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Rolls-Royce UTC

Department of Materials Science and Metallurgy

Studying at Cambridge


Tempering Steel

What is going on?

In the video we can see a thin stainless steel foil being heated by a candle. You should notice that as the steel is heated, the colour changes, resulting in the coloured surface seen in the picture. 


Steel is a classical example of a type of material called an alloy, made by dissolving elements in one another. Steels are made by mixing a small amount of carbon into iron. This process, known as alloying, can radically change the properties of the material, making them harder or stronger or environmentally resistant.

As the steel is heated, oxygen in the air reacts with the steel surface forming compounds called oxides. Stainless steels, like this one, also contain the element Chromium. It is the Chromium oxide that forms during the heating that gives rise to the colours we see. Depending on the thickness of the oxide layer, we see a different colour. This thickness then depends on the temperature reached by the material at that point. We can therefore use this colour to suggest how the temperature varied across the surface during the heating process (shown on the diagram). The colours and their related temperatures are as follows: Golden (200-240°C), Red (240-270°C), Violet (280°C), Blue (290°C), Grey (over 360°C).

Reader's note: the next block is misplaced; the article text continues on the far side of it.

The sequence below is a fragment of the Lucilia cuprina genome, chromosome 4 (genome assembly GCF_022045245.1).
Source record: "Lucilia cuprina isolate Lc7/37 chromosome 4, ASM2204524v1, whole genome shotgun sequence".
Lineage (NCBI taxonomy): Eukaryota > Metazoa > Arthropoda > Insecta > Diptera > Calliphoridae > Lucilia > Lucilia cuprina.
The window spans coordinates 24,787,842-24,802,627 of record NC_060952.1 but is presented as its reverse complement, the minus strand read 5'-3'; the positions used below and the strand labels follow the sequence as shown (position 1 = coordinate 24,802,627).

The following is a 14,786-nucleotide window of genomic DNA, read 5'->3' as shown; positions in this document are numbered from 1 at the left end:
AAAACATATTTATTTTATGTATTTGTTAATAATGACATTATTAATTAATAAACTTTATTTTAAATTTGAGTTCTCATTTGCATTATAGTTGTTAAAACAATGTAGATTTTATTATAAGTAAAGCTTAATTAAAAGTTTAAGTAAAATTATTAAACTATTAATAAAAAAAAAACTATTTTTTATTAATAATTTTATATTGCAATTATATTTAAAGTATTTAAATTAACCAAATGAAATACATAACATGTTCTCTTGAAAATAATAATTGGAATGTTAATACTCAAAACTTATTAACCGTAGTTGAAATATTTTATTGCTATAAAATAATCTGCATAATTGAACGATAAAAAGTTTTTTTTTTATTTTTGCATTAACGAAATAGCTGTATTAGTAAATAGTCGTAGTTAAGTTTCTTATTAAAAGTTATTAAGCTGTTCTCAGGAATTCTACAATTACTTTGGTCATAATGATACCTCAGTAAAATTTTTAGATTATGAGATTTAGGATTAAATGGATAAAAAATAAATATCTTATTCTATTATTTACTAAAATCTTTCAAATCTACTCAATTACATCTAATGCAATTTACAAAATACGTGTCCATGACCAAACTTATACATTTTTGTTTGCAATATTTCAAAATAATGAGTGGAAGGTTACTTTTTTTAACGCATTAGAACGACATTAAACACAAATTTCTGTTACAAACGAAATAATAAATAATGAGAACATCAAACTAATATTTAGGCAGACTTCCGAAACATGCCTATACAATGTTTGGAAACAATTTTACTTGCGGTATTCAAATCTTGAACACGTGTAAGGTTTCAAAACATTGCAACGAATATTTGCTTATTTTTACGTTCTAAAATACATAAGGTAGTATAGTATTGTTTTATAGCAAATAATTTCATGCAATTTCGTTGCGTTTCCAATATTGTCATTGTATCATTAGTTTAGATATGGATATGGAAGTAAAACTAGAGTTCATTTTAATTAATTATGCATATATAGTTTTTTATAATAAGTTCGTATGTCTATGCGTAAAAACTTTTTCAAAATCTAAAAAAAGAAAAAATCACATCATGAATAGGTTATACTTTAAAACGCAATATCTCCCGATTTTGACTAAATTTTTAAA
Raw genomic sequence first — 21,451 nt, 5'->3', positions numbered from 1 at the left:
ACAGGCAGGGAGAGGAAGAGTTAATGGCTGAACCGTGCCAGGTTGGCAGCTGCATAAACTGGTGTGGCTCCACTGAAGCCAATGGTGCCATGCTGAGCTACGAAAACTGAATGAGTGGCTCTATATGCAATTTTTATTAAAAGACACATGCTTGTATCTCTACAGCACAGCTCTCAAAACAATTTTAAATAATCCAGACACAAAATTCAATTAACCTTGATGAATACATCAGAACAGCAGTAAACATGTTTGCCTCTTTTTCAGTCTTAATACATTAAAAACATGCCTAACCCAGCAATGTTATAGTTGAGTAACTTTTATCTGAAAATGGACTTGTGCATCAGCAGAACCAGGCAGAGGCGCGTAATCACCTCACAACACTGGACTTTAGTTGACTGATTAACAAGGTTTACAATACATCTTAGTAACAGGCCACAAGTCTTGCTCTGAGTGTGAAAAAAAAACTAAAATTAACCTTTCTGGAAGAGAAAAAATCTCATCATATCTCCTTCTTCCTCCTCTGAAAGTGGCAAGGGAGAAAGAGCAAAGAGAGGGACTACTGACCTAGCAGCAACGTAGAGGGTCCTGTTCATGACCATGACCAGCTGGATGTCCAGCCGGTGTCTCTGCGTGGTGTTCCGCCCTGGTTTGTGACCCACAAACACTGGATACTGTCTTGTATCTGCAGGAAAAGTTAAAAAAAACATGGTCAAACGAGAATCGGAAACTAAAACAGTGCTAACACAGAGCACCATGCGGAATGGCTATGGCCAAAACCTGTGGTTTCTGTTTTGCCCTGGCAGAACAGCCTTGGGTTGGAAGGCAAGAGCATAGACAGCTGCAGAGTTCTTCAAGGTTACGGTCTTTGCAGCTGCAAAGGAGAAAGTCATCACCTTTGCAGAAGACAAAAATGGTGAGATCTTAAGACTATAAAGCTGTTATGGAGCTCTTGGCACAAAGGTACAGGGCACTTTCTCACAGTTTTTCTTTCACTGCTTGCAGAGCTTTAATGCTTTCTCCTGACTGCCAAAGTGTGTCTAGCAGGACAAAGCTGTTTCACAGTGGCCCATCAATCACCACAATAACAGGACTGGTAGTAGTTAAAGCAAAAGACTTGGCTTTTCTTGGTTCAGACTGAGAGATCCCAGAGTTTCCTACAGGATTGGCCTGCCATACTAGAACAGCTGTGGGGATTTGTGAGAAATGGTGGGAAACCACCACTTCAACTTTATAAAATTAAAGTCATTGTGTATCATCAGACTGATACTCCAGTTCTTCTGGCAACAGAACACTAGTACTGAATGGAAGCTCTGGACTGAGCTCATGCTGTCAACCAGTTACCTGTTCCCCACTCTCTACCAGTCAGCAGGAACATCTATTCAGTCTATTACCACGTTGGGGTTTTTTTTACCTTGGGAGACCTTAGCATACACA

Blacksmiths use these colours to indicate the temperature to which the alloy has been heated to, and therefore the physical properties it may have. The picture below shows a sword that has been heated in this way – a process called tempering. The golden colour on the edge of the blade shows that the metal was much cooler here compared to the middle. This makes the edge of the blade very hard, but the centre of the blade remains softer. This is essential for swords and knives as it provides the toughness needed for the edge of the blade but prevents the blade from becoming very brittle – which would lead to the sword shattering when you tried to use it!

Differential tempered sword. Taken from wikimedia commons

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Dr. Lewis Owen appointed to a Junior Research Fellowship at Gonville & Caius College Cambridge

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Dr. Lewis Owen has been appointed to a Junior Research Fellowship commencing in October 2018 at Gonville & Caius College Cambridge. We look forward to many more years of high quality research into the wonderful world of short range order.

Cambridge Academy for Science and Technology Visit

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We had a fantastic time today hosting the uber-talented students from the Cambridge Academy for Science and Technology. We believe sharing some of our research and encouraging as many people as possible to consider STEM careers is a key responsibility for any scientist/engineer.

PhD studentships now available within the group

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Oct 03, 2017

The Rolls-Royce partnership with the universities of Cambridge, Swansea and Birmingham has been shortlisted for a Times Higher Education Award 2017. Find out more here:

New high temperature thermocouple

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Dr. Michele Scervini has developed a new thermocouple for high-temperature applications